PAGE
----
(Left to right) are: Dr Jaime Delgadillo, RDaSH Clinical Research Fellow in Wellbeing; Professor Stacey Daughters, at The University of North Carolina at Chapel Hill; Sophie Pott, University of Sheffield and Aspire staff at the training event
Aspire is taking part in pioneering research into the treatment of substance misuse and mental health problems.
The Behavioural Activation Trial is an international collaboration between Aspire Drug and Alcohol Service, run by Rotherham Doncaster and South Humber NHS Foundation Trust (RDaSH) and registered charity The Alcohol & Drug Service and the RDaSH Grounded Research team, together with the University of Sheffield and The University of North Carolina at Chapel Hill, United States of America.
Behavioural Activation is a psychological treatment based on the notion that making planned changes to daily activities can improve mood, wellbeing and control impulsive behaviour. Previous Behavioural Activation studies have shown that it is an effective treatment for major depressive disorder. Researchers from RDaSH and the two Universities are testing Behavioural Activation as a treatment option for people with drug and alcohol addiction.
The research project is being led by Sophie Pott, from the University of Sheffield, and involves staff from Aspire Drug and Alcohol service being trained to deliver Behavioural Activation to people with depression and addiction problems.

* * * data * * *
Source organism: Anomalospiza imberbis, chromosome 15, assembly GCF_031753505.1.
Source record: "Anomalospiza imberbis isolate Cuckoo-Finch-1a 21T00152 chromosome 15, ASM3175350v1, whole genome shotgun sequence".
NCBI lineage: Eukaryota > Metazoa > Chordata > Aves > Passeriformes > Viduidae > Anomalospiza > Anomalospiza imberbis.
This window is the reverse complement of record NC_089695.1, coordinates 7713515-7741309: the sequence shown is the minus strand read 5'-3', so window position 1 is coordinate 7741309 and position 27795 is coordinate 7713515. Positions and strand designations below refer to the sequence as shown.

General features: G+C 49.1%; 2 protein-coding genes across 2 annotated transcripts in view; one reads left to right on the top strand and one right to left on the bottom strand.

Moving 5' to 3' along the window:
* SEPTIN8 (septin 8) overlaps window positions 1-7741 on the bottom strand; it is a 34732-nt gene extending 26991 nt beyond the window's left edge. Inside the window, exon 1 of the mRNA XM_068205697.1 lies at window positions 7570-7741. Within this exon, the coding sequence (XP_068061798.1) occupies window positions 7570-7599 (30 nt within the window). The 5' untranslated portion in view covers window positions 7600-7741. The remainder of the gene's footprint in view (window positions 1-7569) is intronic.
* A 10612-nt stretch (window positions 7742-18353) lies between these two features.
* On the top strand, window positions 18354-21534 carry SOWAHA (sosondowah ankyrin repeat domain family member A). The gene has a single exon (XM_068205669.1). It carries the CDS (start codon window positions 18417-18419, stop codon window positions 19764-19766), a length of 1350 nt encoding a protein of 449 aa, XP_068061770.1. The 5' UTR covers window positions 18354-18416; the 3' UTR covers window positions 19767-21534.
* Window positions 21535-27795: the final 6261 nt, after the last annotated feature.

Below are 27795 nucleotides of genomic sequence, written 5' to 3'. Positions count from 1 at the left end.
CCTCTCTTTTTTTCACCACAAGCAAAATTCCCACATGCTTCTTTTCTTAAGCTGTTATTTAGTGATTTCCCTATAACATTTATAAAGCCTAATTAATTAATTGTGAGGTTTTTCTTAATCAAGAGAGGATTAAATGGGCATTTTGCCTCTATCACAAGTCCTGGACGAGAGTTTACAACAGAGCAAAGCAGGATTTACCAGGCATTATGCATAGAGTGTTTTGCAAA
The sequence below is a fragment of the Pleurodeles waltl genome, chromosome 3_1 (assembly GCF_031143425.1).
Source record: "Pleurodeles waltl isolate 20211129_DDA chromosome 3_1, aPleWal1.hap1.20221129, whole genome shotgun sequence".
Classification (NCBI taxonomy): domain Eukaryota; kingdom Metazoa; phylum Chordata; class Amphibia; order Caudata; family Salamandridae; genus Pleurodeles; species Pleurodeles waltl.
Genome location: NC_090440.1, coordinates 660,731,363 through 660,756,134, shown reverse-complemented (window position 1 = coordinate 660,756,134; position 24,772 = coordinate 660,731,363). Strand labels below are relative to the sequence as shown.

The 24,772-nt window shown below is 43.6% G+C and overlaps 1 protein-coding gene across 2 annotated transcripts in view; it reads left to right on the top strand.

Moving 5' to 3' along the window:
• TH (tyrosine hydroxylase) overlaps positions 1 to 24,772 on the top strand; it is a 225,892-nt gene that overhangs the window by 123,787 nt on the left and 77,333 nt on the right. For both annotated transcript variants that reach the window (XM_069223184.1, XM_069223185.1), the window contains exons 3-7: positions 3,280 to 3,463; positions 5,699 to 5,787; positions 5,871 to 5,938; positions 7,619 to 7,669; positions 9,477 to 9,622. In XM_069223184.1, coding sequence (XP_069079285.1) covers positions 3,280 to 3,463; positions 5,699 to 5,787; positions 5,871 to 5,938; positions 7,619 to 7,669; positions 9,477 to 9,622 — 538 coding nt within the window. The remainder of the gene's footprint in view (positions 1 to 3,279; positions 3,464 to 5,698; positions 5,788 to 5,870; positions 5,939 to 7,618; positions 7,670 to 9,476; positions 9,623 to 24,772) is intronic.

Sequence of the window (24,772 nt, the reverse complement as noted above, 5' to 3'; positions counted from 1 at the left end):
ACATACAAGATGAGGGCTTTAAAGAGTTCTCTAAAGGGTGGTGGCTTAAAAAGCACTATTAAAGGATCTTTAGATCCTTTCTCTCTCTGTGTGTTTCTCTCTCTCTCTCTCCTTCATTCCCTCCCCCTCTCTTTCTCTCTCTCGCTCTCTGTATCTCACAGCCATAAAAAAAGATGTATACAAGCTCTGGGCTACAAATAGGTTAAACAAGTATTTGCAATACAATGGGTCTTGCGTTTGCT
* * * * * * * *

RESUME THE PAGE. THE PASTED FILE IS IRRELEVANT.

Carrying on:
Training was led by Professor Stacey Daughters, an expert in clinical psychology and addictions research at The University of North Carolina at Chapel Hill, together with Dr Stephen Kellett and Dr Jaime Delgadillo, based at the Sheffield Clinical Psychology Unit.
Dr Navjot Ahluwalia, RDaSH Executive Medical Director, said: “Being involved in this innovative research puts us at the forefront of testing new treatment methods. It is a great opportunity to study new ways of treating people with addiction and mental health conditions. It shows our commitment to give everyone in our community the best possible care.”
This randomised controlled trial aims to compare the levels of depression and substance use between people receiving Behavioural Activation treatment and those on the usual care for substance dependence.
Dr Jaime Delgadillo, RDaSH Clinical Research Fellow in Wellbeing, said: “I want to thank the staff of Aspire Drug and Alcohol Service for supporting this important study. The training that they have done is vital to the success of the research and I am very grateful for their support, enthusiasm and dedication to the people they care for.”